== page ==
Client Spotlight

Client Spotlight: Technology Exchange Lab

Guest Writer: Alex Audette


I had the chance to ask Éadaoin Ilten and Brennan Lake of Technology Exchange Lab a few questions, and learned how they’re using forward-thinking strategies to improve lives around the world.

Introduce yourselves! What do you do?

Here at Technology Exchange Lab (TEL), we believe that the fight against poverty starts with satisfying basic human needs, such as clean water, and access to energy and healthcare. We help tackle these challenges by driving the adoption of innovative, cost-effective and sustainable solutions that improve livelihoods in developing communities across world. From hand washing stations in Sierra Leone, to solar lantern distribution initiatives in India, our programs are designed from the bottom-up, in order to meet the needs and aspirations of people living at the base of the pyramid.

What brings you to CIC?

TEL was founded in 2009 by two MIT Sloan alumni who met at a local networking event. Their shared vision of poverty alleviation was inspired by their collective experience at MIT of introducing technology-based solutions to improve lives around the world. As the organization grew from an idea into a reality, settling at the CIC was a logical step to tap into Cambridge’s academic and innovation ecosystem.

Share your accomplishments! Gloat, gloat, gloat!

Over the past 7 years, we’ve carefully curated an online database of over 600 solutions to challenges related to water and sanitation, energy access, agricultural productivity, health care, and more. Every day, people turn to TEL’s online platform to discover appropriate solutions to their unique development challenges. The platform has served as an initial touchpoint for our work with incredible community based organizations working on the front lines of international development across South Asia, Latin America and the African continent. Parallel to this, we’ve built institutional partnerships with the United Nations, USAID, Siemens Stiftung and several programs at MIT.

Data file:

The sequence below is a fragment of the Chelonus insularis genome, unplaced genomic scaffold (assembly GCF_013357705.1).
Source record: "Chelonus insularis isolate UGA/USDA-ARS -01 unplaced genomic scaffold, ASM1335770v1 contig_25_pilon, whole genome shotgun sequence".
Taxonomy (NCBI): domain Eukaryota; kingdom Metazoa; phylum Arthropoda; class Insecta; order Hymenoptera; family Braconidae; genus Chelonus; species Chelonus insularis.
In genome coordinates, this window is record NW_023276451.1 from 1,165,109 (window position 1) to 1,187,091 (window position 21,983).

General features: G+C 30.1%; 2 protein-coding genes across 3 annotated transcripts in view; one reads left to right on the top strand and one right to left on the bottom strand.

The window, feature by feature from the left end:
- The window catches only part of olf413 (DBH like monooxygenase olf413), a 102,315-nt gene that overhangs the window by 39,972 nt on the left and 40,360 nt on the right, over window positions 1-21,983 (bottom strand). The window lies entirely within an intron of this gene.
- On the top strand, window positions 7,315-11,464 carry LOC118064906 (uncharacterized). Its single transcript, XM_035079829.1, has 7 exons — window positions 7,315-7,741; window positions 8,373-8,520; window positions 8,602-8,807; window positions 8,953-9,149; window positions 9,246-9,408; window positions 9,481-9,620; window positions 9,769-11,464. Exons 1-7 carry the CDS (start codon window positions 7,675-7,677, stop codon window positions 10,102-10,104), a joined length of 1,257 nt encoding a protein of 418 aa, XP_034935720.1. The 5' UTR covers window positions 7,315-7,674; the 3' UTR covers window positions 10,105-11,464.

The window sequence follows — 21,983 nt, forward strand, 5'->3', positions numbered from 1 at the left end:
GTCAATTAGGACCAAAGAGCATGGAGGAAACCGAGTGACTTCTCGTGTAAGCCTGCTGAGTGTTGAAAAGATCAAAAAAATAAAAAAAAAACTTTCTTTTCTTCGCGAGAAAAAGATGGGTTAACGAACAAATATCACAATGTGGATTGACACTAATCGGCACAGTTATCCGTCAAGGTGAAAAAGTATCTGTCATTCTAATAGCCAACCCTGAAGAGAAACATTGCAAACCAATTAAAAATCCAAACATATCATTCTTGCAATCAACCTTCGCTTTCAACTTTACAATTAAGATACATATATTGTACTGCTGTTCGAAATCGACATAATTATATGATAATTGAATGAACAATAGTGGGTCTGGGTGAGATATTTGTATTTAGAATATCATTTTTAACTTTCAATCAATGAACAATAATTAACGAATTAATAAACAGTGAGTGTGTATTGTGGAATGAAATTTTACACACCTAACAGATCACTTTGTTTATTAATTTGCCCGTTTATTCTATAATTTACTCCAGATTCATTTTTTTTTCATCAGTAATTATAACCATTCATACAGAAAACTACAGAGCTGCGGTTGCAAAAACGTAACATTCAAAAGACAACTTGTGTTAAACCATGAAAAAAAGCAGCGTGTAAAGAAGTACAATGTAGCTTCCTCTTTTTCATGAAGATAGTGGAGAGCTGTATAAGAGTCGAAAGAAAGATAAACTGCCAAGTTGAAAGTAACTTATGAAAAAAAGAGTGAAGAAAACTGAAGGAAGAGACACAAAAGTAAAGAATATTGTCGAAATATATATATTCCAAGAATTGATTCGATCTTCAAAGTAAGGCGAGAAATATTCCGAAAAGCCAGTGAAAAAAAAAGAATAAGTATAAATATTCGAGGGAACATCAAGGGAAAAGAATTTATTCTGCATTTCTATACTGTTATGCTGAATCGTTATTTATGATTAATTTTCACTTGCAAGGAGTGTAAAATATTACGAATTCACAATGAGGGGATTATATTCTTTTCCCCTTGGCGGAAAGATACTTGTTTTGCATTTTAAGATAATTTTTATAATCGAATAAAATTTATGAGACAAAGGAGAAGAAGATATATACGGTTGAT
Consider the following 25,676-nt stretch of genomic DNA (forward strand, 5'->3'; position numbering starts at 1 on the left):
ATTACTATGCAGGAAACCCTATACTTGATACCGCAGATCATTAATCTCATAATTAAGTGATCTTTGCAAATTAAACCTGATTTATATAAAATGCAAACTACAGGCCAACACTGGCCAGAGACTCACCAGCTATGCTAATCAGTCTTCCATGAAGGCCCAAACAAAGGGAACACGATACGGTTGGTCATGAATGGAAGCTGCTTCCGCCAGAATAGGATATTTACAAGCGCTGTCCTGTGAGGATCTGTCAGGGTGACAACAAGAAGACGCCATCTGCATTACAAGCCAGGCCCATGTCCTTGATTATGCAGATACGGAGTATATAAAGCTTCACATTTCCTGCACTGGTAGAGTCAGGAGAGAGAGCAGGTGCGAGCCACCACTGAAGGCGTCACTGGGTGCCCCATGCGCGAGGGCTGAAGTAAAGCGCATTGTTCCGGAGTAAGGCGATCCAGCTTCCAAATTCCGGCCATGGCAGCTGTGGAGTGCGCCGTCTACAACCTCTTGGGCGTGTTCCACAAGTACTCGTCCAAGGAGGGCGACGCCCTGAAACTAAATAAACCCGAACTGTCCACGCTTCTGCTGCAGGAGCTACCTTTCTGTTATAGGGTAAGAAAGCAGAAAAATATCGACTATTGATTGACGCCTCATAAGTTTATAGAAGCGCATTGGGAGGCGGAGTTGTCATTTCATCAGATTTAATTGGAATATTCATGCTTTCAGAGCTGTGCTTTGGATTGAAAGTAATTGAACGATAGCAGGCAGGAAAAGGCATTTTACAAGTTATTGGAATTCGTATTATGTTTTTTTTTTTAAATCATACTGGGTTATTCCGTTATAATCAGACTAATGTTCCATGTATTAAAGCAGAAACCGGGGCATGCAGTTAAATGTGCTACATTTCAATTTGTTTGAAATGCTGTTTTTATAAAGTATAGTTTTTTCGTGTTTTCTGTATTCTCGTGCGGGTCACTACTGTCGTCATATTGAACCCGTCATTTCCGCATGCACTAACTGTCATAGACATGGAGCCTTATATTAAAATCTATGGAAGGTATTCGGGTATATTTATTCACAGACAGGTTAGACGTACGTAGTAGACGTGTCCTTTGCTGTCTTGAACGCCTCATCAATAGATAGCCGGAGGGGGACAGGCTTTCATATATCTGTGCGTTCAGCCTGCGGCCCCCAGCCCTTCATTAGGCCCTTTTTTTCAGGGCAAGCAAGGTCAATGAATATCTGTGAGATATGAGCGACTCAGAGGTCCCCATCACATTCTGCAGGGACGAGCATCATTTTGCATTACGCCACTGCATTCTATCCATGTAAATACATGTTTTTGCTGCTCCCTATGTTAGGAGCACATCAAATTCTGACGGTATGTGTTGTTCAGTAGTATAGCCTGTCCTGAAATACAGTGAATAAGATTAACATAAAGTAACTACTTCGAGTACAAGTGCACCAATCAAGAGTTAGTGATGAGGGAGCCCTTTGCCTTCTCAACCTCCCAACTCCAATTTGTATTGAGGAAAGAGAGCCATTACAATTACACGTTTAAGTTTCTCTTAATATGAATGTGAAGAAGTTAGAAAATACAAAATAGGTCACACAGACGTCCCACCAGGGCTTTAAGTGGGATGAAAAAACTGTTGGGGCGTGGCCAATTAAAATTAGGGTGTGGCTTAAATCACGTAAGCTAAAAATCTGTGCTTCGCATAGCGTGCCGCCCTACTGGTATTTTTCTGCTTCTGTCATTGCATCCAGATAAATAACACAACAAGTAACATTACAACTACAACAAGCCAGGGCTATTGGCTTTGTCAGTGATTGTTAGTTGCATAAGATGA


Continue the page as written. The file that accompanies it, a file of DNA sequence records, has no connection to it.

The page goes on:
Anything exciting on the horizon?

In spring 2017, we’ll invite the general public and CIC members alike to the TEL World House exhibition. In partnership with MIT, we are hosting a free outdoor event to showcase of some of the most compelling solutions available in the TEL database, such as solar lanterns, clean cookstoves, water purifiers, health products, and much more. Visitors will be able to demo solutions, while also meeting the inventors, development practitioners and social entrepreneurs who put the solutions to action.  

What do you like about CIC? How does the environment here impact your company philosophy?

In addition to having an unbeatable location, One Broadway has offered us a solid home base for doing business globally. As a small organization, it’s nice to host our partners and clients in such a professional, and impressive setting. What has been of most value, however, are the connections we’ve made with other CIC members, from partner organizations to world class programmers who have been inspired by TEL to help us fulfill our mission.

International development, you say! Would you like to support my “Alexit” referendum and secede from the Commonwealth with me?  

You wouldn’t be setting a precedent, since Maine “Mainxeted” from Massachusetts in 1820. While Maine has its virtues – blueberries, Stephen King, Tom from your organic tube of toothpaste – I don’t think we’ll join you in Alexiting. Since seceding, Maine has consistently underperformed the Commonwealth, macroeconomically speaking. Consider Effy, the downeast fisherwoman of the 1820s, an early icon of unemployment. Despite years of prosperity in her early life, after Maine seceded she lobster job!

Bummer. Your loss. What should I name my new nation?

I would name it after the CIC workstations “Data Motel”. Because that name totally makes sense…

Should I drive on the right- or left-hand side?

Straight down the middle.

The country’s secret password?


Client Spotlight: Design Museum Boston

By Jenny Von Flatern

In Boston there are countless circles and squares, Washington Street goes on forever, and the entrance of a building on Milk Street is on Devonshire Street. It’s hard to imagine anything in Boston was “designed.” The team at Design Museum Boston shows how design can affect most anything. CIC sat down with Sam Aquillano, their Executive Director, to learn a bit more about their work.